Marshall describes how the rise of literacy and of the middle class around the world has allowed ordinary believers of many religions to read the scriptures of their faith for themselves and understand their beliefs in a purer and more accurate form. As a result Orthodox Buddhism has grown in Taiwan. But, claims Marshall, ‘Chinese still see a contradiction between Buddha’s idea of compassion and the family practices of the Buddha. They usually choose, therefore to interpret Buddhism in terms of Chinese culture, not the other way around. Taiwan Chinese have built more Buddhist temples per capita than anyone else in the world but when surveying Taiwanese beliefs Marshall found most Taiwanese, ‘had positive feelings towards Siddhartha’ but ‘when asked the purpose of life, few if any said “to escape suffering” “to attain detachment” or “to enter nirvana”. When asked, “What happens after death,” few even mentioned reincarnation. The only part of the Four Noble Truths that seem to have stuck in most minds was the idea of right conduct, thought and attitude, which in any case Chinese believed long before Buddhism came to China.’
Wang Jung-Chang describes how from the 1970’s Taiwan saw the development of a different emphasis in Buddhism from the meditation of Chan and the chanting of Pure-Land. Rather than an emphasis on the internal Taiwanese Buddhists shifted their focus to external charitable acts and involvement in society. Rather than being a religion concerned only with the individual the emerging new Buddhist leaders called for building a “Pure Land” in this world. They placed a strong emphasis on involvement in humanitarian works in society such as relief and medical work. This has changed the image of Buddhism and resulted in many becoming regular donors to Buddhist funds despite having little interest in or understanding of Buddhist teaching.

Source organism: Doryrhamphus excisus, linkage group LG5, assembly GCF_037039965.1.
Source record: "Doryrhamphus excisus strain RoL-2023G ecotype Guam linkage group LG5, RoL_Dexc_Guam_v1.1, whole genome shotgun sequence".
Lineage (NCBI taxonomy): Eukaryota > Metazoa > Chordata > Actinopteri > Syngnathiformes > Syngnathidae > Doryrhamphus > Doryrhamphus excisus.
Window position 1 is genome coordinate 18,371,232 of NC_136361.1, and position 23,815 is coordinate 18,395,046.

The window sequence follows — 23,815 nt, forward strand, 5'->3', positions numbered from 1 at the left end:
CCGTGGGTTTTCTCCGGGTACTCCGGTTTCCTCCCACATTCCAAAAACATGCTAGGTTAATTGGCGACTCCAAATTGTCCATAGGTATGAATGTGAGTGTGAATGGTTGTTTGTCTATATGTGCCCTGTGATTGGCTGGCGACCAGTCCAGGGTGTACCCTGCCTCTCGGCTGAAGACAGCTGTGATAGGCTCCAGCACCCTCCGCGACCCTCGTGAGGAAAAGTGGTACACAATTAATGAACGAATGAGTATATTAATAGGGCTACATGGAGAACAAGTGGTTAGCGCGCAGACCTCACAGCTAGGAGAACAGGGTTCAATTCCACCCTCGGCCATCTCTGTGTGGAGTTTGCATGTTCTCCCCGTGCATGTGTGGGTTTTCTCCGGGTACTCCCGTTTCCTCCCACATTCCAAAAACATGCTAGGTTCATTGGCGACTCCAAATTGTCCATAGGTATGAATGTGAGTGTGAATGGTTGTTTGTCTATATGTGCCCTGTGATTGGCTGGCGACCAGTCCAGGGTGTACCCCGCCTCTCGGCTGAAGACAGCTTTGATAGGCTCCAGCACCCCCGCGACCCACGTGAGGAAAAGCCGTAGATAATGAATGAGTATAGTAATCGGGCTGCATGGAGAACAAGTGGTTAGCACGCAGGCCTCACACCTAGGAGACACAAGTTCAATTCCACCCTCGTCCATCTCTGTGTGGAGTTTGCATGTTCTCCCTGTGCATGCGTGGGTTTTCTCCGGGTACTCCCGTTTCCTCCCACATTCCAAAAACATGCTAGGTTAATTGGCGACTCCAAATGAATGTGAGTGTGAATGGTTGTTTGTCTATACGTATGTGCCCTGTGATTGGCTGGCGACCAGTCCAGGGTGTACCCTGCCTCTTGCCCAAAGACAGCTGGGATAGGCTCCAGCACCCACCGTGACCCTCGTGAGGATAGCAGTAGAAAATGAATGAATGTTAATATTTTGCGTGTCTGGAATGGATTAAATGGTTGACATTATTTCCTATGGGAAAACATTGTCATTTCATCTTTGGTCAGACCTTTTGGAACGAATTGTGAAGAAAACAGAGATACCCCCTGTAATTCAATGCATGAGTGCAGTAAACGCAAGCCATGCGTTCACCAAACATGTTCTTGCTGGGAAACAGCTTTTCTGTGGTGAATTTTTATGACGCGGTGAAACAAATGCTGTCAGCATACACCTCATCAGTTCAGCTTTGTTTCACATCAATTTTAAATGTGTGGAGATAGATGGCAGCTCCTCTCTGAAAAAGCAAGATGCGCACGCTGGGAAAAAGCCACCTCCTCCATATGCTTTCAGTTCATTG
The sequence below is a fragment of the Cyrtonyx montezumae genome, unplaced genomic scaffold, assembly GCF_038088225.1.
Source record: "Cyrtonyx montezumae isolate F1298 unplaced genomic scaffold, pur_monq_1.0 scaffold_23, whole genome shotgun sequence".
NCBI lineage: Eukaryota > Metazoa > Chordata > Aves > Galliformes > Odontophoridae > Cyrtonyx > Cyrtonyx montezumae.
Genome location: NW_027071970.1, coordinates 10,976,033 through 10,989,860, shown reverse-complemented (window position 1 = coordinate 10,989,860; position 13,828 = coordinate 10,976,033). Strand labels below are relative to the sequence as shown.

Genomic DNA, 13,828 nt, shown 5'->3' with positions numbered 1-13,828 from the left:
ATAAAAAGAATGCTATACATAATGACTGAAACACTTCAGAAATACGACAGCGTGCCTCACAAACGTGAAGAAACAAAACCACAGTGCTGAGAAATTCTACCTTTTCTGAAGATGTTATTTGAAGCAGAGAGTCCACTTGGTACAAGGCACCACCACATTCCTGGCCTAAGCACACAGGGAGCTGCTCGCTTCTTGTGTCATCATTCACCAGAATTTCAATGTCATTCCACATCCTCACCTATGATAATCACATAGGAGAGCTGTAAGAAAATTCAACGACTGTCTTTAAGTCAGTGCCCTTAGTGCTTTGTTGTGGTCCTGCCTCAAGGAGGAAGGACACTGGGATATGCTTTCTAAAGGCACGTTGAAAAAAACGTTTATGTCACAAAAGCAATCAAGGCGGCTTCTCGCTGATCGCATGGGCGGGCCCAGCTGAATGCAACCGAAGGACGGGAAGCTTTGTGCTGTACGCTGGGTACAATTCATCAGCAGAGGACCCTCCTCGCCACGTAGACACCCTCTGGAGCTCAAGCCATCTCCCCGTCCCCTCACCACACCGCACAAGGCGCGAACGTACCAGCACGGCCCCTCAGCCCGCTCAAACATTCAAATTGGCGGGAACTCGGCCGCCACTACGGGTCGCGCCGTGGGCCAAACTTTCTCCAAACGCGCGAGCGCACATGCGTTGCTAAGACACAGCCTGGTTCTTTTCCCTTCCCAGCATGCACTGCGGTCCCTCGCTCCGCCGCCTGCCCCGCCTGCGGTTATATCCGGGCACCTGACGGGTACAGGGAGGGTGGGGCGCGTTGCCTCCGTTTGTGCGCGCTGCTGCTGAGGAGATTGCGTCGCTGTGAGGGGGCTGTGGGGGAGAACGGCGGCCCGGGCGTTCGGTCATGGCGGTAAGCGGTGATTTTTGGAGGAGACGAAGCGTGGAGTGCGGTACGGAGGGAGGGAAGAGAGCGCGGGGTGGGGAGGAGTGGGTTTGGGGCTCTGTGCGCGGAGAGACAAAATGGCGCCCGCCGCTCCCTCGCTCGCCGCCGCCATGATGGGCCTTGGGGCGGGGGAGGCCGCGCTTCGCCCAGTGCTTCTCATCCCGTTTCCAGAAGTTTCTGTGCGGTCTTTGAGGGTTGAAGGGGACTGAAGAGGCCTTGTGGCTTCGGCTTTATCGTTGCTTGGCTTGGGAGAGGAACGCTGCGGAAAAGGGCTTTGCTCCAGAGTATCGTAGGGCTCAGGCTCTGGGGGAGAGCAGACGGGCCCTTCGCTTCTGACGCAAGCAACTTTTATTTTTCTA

The Tsu Chi foundation has been particularly noted for this emphasis (see below). In addition to charitable work and involvement in society Taiwan Buddhism has actively sought to encourage the study of Buddhism. Buddhist Universities where secular subjects may be studies in a context where Buddhist teaching is actively promoted, Prominent teaching conferences attracting international Buddhist speakers, and small group studies at a local level have all been used as strategies to promote Buddhist teaching. Buddhism is studied at Doctoral level at the various Buddhist universities and top Buddhist scholars often gain graduate degrees at prestigious foreign Universities in Religious Studies Departments. In contrast many Christian academics obtain their Doctoral degrees from North American Seminaries whose Academic qualifications are often not accepted by Taiwan’s secular academia. Various Buddhist groups have extended their teaching strategy to involve the popular media. In addition to many free magazines and newsletters, Radio and most prominently cable TV channels are used to promote Buddhist teaching. Buddhist groups employ top professionals in management roles and through careful image management in the media have achieved recognition and approval by the Taiwanese public .

4. Grassroot People Belief and Buddhism in Taiwan